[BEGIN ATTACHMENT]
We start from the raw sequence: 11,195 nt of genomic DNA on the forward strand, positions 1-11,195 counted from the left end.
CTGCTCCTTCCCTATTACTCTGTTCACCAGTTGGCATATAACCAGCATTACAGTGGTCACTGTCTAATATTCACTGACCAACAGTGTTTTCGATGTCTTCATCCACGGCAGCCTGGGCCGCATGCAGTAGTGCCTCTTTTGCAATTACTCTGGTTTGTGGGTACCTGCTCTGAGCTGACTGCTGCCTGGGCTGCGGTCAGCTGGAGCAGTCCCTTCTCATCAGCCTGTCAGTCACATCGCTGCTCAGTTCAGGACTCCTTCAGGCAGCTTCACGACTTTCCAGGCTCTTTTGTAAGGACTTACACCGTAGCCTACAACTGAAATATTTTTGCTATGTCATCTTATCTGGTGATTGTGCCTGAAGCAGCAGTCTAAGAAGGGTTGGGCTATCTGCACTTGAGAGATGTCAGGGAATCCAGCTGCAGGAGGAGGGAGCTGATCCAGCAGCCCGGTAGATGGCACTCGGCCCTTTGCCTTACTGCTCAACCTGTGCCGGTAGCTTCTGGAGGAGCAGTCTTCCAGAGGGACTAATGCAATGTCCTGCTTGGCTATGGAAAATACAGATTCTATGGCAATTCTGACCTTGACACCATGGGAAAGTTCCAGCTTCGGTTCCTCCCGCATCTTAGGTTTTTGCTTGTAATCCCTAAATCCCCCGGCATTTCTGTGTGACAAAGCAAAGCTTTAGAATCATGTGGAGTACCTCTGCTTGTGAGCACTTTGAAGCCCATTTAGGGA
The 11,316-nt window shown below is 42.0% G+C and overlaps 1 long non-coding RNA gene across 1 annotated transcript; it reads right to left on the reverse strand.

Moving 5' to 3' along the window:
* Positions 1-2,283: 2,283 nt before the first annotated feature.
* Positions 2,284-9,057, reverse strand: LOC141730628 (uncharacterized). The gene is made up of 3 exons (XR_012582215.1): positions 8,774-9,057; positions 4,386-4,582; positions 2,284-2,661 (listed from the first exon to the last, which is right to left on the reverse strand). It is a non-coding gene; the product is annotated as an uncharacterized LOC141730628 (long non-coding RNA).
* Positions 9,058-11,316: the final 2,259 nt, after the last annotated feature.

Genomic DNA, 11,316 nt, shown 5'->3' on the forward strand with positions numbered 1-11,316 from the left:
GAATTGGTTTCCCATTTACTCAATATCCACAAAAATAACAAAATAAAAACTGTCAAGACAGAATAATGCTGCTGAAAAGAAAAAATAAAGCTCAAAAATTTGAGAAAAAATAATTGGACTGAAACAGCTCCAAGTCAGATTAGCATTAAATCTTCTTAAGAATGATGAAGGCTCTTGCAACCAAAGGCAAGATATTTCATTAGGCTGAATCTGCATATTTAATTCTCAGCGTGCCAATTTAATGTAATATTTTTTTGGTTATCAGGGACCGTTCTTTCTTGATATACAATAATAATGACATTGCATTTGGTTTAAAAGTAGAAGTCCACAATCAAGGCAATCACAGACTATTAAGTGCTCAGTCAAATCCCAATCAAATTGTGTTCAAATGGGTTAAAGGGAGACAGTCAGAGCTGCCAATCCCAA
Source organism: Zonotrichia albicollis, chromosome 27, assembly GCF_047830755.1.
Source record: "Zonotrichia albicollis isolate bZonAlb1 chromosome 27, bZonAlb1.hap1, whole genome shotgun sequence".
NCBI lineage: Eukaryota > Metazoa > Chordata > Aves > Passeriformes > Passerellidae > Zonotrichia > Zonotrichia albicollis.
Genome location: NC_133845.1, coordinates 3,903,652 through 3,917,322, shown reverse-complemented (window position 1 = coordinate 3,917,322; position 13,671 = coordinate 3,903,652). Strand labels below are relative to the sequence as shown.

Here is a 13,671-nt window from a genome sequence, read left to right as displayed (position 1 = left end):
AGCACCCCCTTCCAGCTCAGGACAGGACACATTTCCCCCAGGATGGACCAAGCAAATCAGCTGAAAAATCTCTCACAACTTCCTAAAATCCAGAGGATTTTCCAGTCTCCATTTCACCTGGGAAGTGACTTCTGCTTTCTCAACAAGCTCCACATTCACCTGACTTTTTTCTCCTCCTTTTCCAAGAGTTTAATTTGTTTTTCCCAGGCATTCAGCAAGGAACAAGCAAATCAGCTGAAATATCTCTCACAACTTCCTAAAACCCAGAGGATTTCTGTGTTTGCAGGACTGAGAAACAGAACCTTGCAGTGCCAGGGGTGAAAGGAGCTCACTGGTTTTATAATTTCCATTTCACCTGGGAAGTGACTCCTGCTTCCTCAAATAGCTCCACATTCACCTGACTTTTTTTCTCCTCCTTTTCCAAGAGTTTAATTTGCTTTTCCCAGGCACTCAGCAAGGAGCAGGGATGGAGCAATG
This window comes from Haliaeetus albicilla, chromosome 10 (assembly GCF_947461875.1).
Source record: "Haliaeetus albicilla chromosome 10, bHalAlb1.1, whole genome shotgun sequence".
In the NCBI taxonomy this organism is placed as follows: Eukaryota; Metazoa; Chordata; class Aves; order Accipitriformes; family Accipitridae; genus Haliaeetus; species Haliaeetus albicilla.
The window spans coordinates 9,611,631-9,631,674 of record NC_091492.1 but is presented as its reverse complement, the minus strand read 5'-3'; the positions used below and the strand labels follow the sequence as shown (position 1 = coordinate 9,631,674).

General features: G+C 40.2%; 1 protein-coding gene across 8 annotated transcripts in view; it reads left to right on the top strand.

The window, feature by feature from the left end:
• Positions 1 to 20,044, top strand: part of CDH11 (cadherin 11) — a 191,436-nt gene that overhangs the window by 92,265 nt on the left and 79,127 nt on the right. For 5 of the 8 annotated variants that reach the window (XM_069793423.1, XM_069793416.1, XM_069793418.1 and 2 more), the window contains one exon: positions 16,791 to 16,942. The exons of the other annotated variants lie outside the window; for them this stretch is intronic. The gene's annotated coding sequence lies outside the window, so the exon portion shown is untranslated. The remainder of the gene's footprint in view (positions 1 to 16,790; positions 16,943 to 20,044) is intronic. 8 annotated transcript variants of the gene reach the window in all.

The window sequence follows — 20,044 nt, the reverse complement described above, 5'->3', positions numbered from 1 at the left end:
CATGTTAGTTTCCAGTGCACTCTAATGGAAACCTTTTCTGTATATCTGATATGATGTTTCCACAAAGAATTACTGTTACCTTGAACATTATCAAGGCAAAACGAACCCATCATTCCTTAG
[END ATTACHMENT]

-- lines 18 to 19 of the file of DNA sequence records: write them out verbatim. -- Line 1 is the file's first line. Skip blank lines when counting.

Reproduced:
In the NCBI taxonomy this organism is placed as follows: Eukaryota; Metazoa; Chordata; class Aves; order Accipitriformes; family Accipitridae; genus Haliaeetus; species Haliaeetus albicilla.
The window spans coordinates 9,611,631-9,631,674 of record NC_091492.1 but is presented as its reverse complement, the minus strand read 5'-3'; the positions used below and the strand labels follow the sequence as shown (position 1 = coordinate 9,631,674).